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Author Topic: Alamay quality control  (Read 3919 times)

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Phadrea

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« on: August 02, 2013, 17:05 »
0
Looking through the Alamay site there seem to be a lot of very snap shot type images on there with very little thought of composition etc. Has this always been the norm or are they just letting anyone on now ?


ShadySue

« Reply #1 on: August 02, 2013, 17:08 »
+3
They don't edit for content, and AFAIK never have. They check for technical errors only.
iS seems to have gone even further recently.  ::)

« Reply #2 on: August 03, 2013, 02:52 »
+4
Nothings changed with alamy but there's still people complaining that their QC is too harsh :)  They need to go Mostphotos exclusive.

Uncle Pete

« Reply #3 on: August 07, 2013, 13:47 »
+2
All of the above. (especially the Mostphoto Exclusive one)

Alamy never judges for content, just image quality.

I've said this before and might prove it some day, but you could photograph a brown stick on brown sand, with brown rocks and it's it's sharp, properly exposed and has no flaws, it will get accepted.

Has nothing to do with WHAT the image is. This goes along with the people who believe that Microstock should not judge on Commercial Potential, and I agree. Low Commercial Value is an opinion and assumes in advance what a buyer wants or is looking for. Kind of strange? So they tell the buyers what they can get, because of the opinion of the agency, what has commercial viability.

Alamy doesn't reject for content, which we should applaud, not criticize.

« Reply #4 on: August 07, 2013, 14:13 »
0
Nothings changed with alamy but there's still people complaining that their QC is too harsh :)  They need to go Mostphotos exclusive.

or Flickr ! but those guys shoot with compact cameras, what do they expect ?

anyone could pass QC in most agencies shooting with a 500$ DSLR with 18-55 kit lens at F8 in daytime in ISO 100 or 200, it's not rocket science.

i've no idea how they get so many rejections for shots that would come out good even if done in auto (green) mode.


« Reply #5 on: August 07, 2013, 14:20 »
-2
I've said this before and might prove it some day, but you could photograph a brown stick on brown sand, with brown rocks and it's it's sharp, properly exposed and has no flaws, it will get accepted.

Has nothing to do with WHAT the image is. This goes along with the people who believe that Microstock should not judge on Commercial Potential, and I agree. Low Commercial Value is an opinion and assumes in advance what a buyer wants or is looking for. Kind of strange? So they tell the buyers what they can get, because of the opinion of the agency, what has commercial viability.

Alamy doesn't reject for content, which we should applaud, not criticize.

actually a stick of incence with sand and rocks could be a super duper buddhist temple in a top asian destination, how can these QC guys know any possible world locations etc ?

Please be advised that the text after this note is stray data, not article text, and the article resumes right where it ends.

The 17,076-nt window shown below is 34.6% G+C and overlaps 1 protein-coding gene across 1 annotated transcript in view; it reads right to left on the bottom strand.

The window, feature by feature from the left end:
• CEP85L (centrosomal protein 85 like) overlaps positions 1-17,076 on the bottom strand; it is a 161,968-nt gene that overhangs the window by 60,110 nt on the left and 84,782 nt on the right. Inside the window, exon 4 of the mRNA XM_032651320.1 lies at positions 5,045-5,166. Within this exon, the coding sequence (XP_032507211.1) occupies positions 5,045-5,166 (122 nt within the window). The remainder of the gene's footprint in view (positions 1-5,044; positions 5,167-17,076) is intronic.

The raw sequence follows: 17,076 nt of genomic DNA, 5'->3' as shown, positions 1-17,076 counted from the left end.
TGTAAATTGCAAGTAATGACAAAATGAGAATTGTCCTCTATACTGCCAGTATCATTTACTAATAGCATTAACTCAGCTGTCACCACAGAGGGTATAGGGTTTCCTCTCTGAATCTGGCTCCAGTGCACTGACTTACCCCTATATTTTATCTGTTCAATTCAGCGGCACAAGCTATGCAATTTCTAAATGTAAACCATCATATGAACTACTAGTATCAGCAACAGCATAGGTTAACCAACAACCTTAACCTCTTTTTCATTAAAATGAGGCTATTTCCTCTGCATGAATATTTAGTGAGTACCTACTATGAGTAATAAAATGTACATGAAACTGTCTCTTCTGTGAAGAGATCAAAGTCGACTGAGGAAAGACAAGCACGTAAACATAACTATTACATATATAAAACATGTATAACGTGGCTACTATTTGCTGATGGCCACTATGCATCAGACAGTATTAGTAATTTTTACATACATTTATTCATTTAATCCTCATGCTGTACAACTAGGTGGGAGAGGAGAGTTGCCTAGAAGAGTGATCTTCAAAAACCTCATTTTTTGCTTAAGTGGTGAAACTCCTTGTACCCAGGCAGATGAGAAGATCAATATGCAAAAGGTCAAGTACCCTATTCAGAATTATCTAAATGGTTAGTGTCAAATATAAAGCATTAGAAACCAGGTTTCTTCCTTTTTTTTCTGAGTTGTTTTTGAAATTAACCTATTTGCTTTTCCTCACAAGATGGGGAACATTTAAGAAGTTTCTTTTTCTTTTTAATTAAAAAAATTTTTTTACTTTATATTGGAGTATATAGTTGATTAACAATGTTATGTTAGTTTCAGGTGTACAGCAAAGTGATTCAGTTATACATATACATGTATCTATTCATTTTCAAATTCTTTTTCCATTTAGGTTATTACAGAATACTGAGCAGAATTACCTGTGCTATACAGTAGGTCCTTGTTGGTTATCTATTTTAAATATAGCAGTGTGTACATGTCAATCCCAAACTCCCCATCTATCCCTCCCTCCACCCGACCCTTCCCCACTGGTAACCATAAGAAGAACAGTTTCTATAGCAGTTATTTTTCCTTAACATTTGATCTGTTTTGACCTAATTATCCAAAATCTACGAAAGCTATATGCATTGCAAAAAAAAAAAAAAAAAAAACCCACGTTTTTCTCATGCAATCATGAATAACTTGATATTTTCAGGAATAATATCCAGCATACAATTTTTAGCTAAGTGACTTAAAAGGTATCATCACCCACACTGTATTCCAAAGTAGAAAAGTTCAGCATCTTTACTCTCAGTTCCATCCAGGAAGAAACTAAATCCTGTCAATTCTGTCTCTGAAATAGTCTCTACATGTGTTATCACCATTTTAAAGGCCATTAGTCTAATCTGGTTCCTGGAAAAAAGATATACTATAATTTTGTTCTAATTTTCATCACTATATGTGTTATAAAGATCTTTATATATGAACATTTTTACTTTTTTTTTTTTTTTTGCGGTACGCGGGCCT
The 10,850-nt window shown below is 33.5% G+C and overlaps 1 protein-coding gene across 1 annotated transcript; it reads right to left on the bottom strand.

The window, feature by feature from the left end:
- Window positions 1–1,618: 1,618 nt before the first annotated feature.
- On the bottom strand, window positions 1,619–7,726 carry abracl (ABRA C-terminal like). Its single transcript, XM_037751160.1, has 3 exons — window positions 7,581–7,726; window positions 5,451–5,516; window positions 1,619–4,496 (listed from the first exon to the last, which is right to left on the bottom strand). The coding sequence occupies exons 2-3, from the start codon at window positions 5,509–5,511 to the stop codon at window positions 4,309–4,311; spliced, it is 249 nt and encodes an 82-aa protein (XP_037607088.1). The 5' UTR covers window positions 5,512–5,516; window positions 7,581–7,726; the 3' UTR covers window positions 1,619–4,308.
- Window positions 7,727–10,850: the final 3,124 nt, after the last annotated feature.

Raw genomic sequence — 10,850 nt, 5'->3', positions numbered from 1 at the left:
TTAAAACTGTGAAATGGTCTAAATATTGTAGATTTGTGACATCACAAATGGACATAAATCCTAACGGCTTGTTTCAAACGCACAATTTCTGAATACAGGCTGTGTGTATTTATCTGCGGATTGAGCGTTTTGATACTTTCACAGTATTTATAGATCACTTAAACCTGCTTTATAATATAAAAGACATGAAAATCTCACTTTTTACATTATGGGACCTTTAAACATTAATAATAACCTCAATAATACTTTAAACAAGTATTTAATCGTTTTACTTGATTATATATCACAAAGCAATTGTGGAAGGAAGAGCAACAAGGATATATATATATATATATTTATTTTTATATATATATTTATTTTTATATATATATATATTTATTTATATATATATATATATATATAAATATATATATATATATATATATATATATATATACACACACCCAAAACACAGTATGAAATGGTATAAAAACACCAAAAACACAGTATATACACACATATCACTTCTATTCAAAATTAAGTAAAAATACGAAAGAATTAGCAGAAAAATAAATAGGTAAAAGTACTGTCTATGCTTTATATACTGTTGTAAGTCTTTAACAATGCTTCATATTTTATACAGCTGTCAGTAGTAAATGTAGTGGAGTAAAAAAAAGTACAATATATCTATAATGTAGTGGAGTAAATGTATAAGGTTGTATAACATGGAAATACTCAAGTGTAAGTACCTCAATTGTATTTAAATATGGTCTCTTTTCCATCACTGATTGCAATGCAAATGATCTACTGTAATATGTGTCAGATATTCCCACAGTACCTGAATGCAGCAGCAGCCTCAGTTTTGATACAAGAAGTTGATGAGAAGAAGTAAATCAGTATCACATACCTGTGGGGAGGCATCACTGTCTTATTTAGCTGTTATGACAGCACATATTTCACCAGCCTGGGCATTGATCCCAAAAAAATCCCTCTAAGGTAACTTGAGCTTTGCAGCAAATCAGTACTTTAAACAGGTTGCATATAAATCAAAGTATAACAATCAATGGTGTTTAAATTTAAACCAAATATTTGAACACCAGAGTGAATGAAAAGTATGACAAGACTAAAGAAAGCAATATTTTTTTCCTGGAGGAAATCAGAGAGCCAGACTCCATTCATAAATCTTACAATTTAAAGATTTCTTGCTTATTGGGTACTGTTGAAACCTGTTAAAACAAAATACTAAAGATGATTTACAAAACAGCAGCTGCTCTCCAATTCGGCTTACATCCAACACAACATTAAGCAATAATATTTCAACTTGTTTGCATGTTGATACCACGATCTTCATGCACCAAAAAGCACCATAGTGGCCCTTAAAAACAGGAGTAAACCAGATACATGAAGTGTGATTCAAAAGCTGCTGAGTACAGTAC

or maybe it could be part of the tomb of a famous celebrity, who knows .. that's stuff that usually goes along many news articles, getty has plenty of stuff like that but if anyone looks at the single image without the caption it would be worthless.

or .. a horrible snapshot of a random blond girl .. but then the caption "the LAST living blond girl in Nigeria !" ... hahaha now that's an archival photo, and also commercial value !




tab62

« Reply #6 on: August 08, 2013, 21:13 »
0
You mean they have one?  ;D



« Reply #7 on: August 08, 2013, 23:20 »
0
You mean they have one?  ;D

hahaha for sure they've plenty of western expats in the NGOs... no idea .. africa is not my cup of tea at the moment.

« Reply #8 on: September 07, 2013, 08:49 »
0
They don't edit for content, and AFAIK never have. They check for technical errors only.
iS seems to have gone even further recently.  ::)

Apparently they don't want "glamour"  :D

ShadySue

« Reply #9 on: September 07, 2013, 09:35 »
0
They don't edit for content, and AFAIK never have. They check for technical errors only.
iS seems to have gone even further recently.  ::)

Apparently they don't want "glamour"  :D
Which they don't define, and there are 201,549 images keyworded 'glamour'.

« Reply #10 on: September 07, 2013, 09:51 »
+1
They don't edit for content, and AFAIK never have. They check for technical errors only.
iS seems to have gone even further recently.  ::)

Apparently they don't want "glamour"  :D
Which they don't define, and there are 201,549 images keyworded 'glamour'.

More than likely because they don't inspect all images....and plenty do sneak through. However, if its that important they could do something like they do when you get those emails that say "there's a pinky finger in this pic and you need a model release".

They obviously scrub their collection somehow. I wonder if people get glamour emails..."we have deactivated your image AMA123 because it is too glamour oriented".

Who knows.  Anyone get these kinds of collection purging emails?

« Reply #11 on: September 10, 2013, 03:12 »
+2
I wonder if people get glamour emails..."we have deactivated your image AMA123 because it is too glamour oriented".


Yes - we do send those out periodically and sweep through the collection at different points of the year to remove glamour content that gets through the submission system.

This blog post helps explain our policy:

http://www.alamy.com/Blog/contributor/archive/2008/05/14/2763.aspx

Cheers

James Allsworth
Content Executive
Alamy


 

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